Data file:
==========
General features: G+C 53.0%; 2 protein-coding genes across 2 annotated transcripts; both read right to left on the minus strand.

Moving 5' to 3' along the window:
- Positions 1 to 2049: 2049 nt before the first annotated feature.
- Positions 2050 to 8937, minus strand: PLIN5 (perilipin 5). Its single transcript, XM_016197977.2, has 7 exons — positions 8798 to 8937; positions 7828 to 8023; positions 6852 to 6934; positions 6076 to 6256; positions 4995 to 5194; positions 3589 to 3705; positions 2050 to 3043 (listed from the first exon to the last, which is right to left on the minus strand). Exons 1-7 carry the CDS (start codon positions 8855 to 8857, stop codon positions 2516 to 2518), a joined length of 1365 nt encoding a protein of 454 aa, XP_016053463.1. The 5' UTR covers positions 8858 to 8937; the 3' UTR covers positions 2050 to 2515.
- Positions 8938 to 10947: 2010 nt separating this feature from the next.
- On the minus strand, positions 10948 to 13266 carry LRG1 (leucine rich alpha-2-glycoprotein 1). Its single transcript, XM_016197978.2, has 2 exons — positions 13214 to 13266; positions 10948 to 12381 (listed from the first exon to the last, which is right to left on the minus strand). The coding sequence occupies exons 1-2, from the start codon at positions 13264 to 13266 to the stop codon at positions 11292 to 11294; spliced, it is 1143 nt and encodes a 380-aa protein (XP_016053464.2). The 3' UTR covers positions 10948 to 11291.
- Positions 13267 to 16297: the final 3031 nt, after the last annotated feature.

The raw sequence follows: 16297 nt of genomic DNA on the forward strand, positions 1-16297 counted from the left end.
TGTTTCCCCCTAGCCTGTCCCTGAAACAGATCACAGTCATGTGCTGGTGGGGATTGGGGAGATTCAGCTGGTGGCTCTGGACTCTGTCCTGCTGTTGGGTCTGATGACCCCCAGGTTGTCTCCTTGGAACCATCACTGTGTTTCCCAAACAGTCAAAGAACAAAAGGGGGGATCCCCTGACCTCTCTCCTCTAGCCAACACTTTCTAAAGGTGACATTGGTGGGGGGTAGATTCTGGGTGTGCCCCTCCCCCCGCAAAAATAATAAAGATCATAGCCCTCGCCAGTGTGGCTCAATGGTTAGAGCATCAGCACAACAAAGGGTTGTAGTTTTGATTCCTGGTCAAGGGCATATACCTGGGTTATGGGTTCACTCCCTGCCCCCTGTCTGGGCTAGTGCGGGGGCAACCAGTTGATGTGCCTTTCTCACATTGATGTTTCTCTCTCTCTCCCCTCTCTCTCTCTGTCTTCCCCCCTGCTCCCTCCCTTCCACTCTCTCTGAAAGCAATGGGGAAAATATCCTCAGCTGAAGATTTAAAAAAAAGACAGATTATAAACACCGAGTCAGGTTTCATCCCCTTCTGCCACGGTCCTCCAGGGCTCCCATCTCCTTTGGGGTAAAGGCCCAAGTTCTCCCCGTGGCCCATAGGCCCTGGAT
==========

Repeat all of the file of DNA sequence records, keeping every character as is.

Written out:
General features: G+C 53.0%; 2 protein-coding genes across 2 annotated transcripts; both read right to left on the minus strand.

Moving 5' to 3' along the window:
- Positions 1 to 2049: 2049 nt before the first annotated feature.
- Positions 2050 to 8937, minus strand: PLIN5 (perilipin 5). Its single transcript, XM_016197977.2, has 7 exons — positions 8798 to 8937; positions 7828 to 8023; positions 6852 to 6934; positions 6076 to 6256; positions 4995 to 5194; positions 3589 to 3705; positions 2050 to 3043 (listed from the first exon to the last, which is right to left on the minus strand). Exons 1-7 carry the CDS (start codon positions 8855 to 8857, stop codon positions 2516 to 2518), a joined length of 1365 nt encoding a protein of 454 aa, XP_016053463.1. The 5' UTR covers positions 8858 to 8937; the 3' UTR covers positions 2050 to 2515.
- Positions 8938 to 10947: 2010 nt separating this feature from the next.
- On the minus strand, positions 10948 to 13266 carry LRG1 (leucine rich alpha-2-glycoprotein 1). Its single transcript, XM_016197978.2, has 2 exons — positions 13214 to 13266; positions 10948 to 12381 (listed from the first exon to the last, which is right to left on the minus strand). The coding sequence occupies exons 1-2, from the start codon at positions 13264 to 13266 to the stop codon at positions 11292 to 11294; spliced, it is 1143 nt and encodes a 380-aa protein (XP_016053464.2). The 3' UTR covers positions 10948 to 11291.
- Positions 13267 to 16297: the final 3031 nt, after the last annotated feature.

The raw sequence follows: 16297 nt of genomic DNA on the forward strand, positions 1-16297 counted from the left end.
TGTTTCCCCCTAGCCTGTCCCTGAAACAGATCACAGTCATGTGCTGGTGGGGATTGGGGAGATTCAGCTGGTGGCTCTGGACTCTGTCCTGCTGTTGGGTCTGATGACCCCCAGGTTGTCTCCTTGGAACCATCACTGTGTTTCCCAAACAGTCAAAGAACAAAAGGGGGGATCCCCTGACCTCTCTCCTCTAGCCAACACTTTCTAAAGGTGACATTGGTGGGGGGTAGATTCTGGGTGTGCCCCTCCCCCCGCAAAAATAATAAAGATCATAGCCCTCGCCAGTGTGGCTCAATGGTTAGAGCATCAGCACAACAAAGGGTTGTAGTTTTGATTCCTGGTCAAGGGCATATACCTGGGTTATGGGTTCACTCCCTGCCCCCTGTCTGGGCTAGTGCGGGGGCAACCAGTTGATGTGCCTTTCTCACATTGATGTTTCTCTCTCTCTCCCCTCTCTCTCTCTGTCTTCCCCCCTGCTCCCTCCCTTCCACTCTCTCTGAAAGCAATGGGGAAAATATCCTCAGCTGAAGATTTAAAAAAAAGACAGATTATAAACACCGAGTCAGGTTTCATCCCCTTCTGCCACGGTCCTCCAGGGCTCCCATCTCCTTTGGGGTAAAGGCCCAAGTTCTCCCCGTGGCCCATAGGCCCTGGAT